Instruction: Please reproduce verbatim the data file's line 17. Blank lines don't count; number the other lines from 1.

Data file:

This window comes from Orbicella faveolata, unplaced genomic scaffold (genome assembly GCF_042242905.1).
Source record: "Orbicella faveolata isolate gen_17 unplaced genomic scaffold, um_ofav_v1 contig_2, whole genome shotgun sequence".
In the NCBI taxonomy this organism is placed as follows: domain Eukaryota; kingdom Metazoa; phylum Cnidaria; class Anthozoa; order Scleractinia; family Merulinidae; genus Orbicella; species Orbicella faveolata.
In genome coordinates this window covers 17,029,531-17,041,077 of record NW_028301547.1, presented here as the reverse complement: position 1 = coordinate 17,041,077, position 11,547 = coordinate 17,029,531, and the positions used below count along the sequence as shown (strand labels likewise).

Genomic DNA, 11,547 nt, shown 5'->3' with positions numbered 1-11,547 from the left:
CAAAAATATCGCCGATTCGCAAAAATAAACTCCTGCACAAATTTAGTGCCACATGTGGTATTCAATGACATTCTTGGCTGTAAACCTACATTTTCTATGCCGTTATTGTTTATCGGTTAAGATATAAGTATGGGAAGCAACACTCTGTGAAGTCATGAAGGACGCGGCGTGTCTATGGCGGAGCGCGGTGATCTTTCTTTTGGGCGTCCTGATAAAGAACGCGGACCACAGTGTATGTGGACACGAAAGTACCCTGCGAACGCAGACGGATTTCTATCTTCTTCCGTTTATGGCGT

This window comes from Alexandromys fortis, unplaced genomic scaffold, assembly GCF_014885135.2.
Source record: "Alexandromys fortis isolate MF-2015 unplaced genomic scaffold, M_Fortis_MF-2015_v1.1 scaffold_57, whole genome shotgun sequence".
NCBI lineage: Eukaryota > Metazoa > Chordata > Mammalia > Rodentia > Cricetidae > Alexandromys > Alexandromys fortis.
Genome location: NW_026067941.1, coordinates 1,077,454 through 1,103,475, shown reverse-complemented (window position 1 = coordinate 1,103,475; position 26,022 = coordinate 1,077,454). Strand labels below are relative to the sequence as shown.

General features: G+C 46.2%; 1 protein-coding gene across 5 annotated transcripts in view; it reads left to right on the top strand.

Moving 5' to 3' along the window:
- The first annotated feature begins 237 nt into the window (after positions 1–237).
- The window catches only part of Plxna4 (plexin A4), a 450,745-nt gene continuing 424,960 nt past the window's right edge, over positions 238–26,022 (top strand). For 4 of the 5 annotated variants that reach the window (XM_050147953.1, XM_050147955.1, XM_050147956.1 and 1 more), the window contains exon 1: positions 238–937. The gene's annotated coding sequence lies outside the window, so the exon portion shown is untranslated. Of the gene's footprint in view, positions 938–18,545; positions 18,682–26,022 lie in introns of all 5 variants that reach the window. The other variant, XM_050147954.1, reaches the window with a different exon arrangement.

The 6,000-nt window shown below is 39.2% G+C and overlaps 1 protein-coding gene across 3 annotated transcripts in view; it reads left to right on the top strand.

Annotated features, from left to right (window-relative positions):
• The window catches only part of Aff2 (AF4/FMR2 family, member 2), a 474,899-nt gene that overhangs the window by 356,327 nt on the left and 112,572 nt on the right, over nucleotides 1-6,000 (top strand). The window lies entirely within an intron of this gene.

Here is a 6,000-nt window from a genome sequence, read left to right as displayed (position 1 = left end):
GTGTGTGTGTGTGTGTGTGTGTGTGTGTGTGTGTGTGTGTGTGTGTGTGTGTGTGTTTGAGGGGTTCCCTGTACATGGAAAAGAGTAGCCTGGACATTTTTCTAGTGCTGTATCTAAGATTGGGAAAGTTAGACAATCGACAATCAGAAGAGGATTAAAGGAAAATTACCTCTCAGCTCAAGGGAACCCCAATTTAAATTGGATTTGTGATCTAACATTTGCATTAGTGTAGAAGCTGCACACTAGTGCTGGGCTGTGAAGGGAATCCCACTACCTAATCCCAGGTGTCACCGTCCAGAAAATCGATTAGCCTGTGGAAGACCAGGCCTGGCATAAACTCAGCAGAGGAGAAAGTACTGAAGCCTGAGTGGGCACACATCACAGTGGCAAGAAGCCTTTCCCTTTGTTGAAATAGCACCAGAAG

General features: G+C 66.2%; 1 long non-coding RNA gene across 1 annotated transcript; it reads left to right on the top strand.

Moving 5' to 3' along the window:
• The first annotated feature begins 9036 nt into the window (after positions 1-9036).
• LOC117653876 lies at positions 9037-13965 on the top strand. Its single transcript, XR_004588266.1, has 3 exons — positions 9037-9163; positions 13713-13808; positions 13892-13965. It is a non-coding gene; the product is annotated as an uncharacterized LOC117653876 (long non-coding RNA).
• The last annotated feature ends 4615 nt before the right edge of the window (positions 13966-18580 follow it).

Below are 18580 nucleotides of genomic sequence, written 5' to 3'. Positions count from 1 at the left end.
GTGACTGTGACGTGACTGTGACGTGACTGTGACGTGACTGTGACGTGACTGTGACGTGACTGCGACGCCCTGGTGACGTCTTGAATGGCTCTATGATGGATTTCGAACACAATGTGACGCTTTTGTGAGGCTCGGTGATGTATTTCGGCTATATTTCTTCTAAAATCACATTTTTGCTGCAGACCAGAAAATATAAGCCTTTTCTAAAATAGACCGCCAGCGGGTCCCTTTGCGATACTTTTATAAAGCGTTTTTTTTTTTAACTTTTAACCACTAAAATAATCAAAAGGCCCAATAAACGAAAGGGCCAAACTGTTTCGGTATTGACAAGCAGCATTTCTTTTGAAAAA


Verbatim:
• The window catches only part of Aff2 (AF4/FMR2 family, member 2), a 474,899-nt gene that overhangs the window by 356,327 nt on the left and 112,572 nt on the right, over nucleotides 1-6,000 (top strand). The window lies entirely within an intron of this gene.